What are your thoughts on this remarkable story of life, death and survival?
I was fixated to my screen during the entire program. It made me wonder how would I have responded in those dire circumstances. Great documentary!
Vancouver, British Columbia
I watched "Storm Over Everest" with such intensity and interest. It provoked many thoughts and emotions that I am still sorting through. But I wanted to share my initial thoughts and feelings. Once again we are reminded of human endurance and survival instincts, but most importantly, the selflessness of individuals. I was really moved by Rob's story - his dedication to help others such as Doug realize his dream at the ultimate cost (of his life) and his determination. I would like to learn more about Rob - what he was made of and how he became the person that he was.
One of the men who found himself alone in the storm said he asked why he was alone and had wished for a chance to just see another human being.
Yet another said he chose to climb Everest because prior to going, he was depressed but the challenges of climbing to the peak prevented him from thinking which was a good thing. - Very well done. I am going to purchase the DVD and share it.
A certain feeling exists in those of us. who have never attempted to accomplish a feat of courage or daring adventure of this magnitude, that has no place in this discussion. We cannot know how we would respond in the same circumstances so we can only watch and learn from those who have done so. I was thrilled and amazed to see humanity presented with bare and raw emotions from those survivors. My own solo climb of 13,750 ft Mt. Rosalie in Colorado was rough from my perspective. I saw one lone timber wolf and a herd of about 100 female elk and their young on a saddle below me. The wolf vanished in seconds and the elk caused me to look up and wonder if a god was setting a scene for me even though I'm an athiest. I lived all I wanted of these climbers in a simple and relatively easy ascent of a rounded mound in the Rockies. These people are to be admired for their perseverance regarding what they endured.
OKLAHOMA CITY, OK
Thank you for beautiful documentary "Storm Over Everest". It was really interesting to see David Breashears excellent story about personal experience of other climbers without trying to impose judgment about the guilt and who was responsible for that tragedy. There were enough articles, round tables, discussions and books that have tried to explain what had happened and to put blame on someone.
What I don't understand are the many comments criticizing people who wanted to climb Everest.
Why say we shouldn't be sorry for those who died, or that we should care about mountaineers. Nobody has ever asked us (public) to understand the climbers. Nobody has ever asked for our sorrow. Those who went on the Everest in 1996 did that with their own money, which some of them have worked two jobs for. They didn't take our money or government funds. They have every right to spend their money as they want. Those climbers didn't leave us and our families; no they have talked that with their own families. And why complain about people willing to push their boundaries. If there were no adventures people in human kind history we will be living in the caves still, hunting animals with rocks.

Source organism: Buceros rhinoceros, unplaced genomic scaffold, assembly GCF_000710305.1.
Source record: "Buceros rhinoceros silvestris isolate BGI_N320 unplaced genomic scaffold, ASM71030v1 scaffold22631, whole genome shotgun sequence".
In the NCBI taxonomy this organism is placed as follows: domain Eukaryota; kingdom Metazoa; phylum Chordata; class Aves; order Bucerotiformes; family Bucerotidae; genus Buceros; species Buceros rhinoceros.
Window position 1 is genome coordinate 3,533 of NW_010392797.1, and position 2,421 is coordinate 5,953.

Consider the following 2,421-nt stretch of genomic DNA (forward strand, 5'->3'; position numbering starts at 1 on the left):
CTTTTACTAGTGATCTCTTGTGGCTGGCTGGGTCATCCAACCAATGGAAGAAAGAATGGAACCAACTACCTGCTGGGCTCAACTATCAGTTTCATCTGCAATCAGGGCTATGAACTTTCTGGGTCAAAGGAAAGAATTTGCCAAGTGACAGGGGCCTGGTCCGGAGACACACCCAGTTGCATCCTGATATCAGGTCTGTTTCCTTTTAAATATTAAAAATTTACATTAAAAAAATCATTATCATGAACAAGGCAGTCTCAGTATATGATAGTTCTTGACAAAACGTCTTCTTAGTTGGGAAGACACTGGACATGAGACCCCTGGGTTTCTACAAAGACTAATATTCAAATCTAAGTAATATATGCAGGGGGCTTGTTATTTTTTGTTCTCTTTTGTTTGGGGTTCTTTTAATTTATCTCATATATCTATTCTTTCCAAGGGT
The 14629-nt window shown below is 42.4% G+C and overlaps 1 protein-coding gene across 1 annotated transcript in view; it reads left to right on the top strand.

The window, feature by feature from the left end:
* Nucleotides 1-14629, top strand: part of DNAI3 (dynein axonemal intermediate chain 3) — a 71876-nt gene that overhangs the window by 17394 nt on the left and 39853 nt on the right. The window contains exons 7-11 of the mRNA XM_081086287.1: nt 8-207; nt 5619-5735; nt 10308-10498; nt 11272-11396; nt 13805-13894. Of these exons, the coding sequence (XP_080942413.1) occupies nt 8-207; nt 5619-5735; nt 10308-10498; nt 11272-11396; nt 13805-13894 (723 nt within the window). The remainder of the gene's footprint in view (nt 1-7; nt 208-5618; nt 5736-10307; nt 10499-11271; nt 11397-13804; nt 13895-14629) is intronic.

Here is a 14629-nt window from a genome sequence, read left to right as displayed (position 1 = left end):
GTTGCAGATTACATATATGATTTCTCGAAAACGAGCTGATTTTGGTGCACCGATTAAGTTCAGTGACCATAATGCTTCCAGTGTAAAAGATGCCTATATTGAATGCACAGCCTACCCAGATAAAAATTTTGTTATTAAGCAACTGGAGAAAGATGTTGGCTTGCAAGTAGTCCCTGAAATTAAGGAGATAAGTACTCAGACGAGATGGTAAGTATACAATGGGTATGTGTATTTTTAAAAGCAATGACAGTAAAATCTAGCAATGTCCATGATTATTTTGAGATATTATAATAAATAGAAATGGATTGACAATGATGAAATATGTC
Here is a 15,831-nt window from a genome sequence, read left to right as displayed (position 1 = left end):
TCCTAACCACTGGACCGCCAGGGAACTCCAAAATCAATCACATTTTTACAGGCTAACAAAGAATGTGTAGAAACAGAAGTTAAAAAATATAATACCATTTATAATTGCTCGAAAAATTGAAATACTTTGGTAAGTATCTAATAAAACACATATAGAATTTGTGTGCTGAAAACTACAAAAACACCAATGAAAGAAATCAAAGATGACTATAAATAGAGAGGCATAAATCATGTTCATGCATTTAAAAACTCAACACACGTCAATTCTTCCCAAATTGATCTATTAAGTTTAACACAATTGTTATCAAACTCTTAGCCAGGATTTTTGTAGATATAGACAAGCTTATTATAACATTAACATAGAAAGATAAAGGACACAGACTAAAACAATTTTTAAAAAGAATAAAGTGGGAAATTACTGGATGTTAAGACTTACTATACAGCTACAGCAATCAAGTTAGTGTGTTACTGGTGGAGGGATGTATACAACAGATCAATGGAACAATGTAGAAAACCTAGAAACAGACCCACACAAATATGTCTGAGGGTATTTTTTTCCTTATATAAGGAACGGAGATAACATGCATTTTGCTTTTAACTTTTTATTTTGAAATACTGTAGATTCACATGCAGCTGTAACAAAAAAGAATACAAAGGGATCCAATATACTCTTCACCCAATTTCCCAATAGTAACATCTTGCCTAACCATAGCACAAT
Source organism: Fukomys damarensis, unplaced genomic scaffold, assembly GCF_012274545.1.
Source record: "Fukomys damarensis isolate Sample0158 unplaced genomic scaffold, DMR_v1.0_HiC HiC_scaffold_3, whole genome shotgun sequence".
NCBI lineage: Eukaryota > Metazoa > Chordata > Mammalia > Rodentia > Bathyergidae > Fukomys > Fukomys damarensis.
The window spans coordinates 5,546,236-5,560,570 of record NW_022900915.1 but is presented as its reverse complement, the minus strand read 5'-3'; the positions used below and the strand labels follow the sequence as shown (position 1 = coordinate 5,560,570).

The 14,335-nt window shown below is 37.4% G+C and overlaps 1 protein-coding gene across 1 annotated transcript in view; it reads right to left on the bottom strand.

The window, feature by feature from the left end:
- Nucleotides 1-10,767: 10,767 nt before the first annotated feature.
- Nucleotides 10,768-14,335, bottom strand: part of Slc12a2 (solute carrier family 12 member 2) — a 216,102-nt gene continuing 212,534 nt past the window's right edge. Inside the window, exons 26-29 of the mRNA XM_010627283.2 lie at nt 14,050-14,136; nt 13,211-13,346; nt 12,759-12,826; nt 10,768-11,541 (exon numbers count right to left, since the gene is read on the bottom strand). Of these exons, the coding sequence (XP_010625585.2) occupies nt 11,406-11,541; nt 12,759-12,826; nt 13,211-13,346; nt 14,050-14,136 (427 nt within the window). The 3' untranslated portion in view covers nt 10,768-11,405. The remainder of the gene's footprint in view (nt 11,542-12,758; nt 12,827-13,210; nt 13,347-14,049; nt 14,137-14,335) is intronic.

If you don't like these type of adventures than don't look, switch the channel and watch some gossip stories of rich and famous. There are us, out there who are interested in different things even if we never personally did (or wanted to) something similar.
And for those of you who miss Jon Krakauer, read his book. We already know his opinion (don't get me wrong I like his book).
Comments that I do agree with are comments about garbage and equipment left behind the expeditions. Something should be definitely done about that.Best regards,
This film was the closest I'll come to experiencing Everest. Raising my 4 kids has been the most thrilling thing I'll ever accomplish, thank God!
Maybe anyone who wants to climb the mountain should be required to sit in a meat locker for 8 hours watching the storm scenes.
Gig Harbor, WA
More intriguing to me than the physical struggle and risk of climbing a mountain is the psychology of people who do it. I'd like to see some qualified researcher probe the lives of these mountaineers to see what motivates them. One might imagine them to be folks who achieve a great deal in all areas, but I'm not aware of any accomplished climbers who are particularly notable for anything else.
Of course, I have the bias that comes with being unable to imagine an endeavor more unproductive than days and nights spent shinnying up a mountain wearing a mound of clothing and an oxygen bottle. (I probably can dream up equally unproductive enterprises, but none that would exceed it. Pole-sitting comes to mind, for instance.) And if you really want to get to 29,000 feet, or 60,000 feet, above sea level, you can charter a plane and make the trip a lot quicker and cheaper, with less likelihood of losing body parts.
I don't really decry that the many tour groups on Everest nowadays leave the landscape littered with old oxygen bottles and the occasional tour member who falls into a crevasse. The Everest terrain is vast, and about the only people to encounter the litter are more of the people responsible for it. If they don't like it, they can pitch a few bottles down ahead of them as they descend.
FRONTLINE's editors respond:
See the "SURVIVORS' STORIES section of this Web site and click on "Why I Climb" which offers a glimpse of their motivations.
David Breashears is my newest hero. I have read and seen almost everything available on the market about the 1996 tradegy. Mr. Breashears appears to be a humble guy who, in his films, leaves out the part about his helping and heroism. Fortunately, we learn of him and his heroics through others.
The film contained some of the best shots of the Everest region of the Himalayas I've seen. Wonderful. However, David Breashers opening comment that this climb revises how we look at climbs in the future...did not materalize in the program. The film would have conformed more to Frontline's investigative mode if it had addressed some of the issues like inexperienced climbers, commercialized climbing, overcrowded peaks...as the discussion on your web site has done.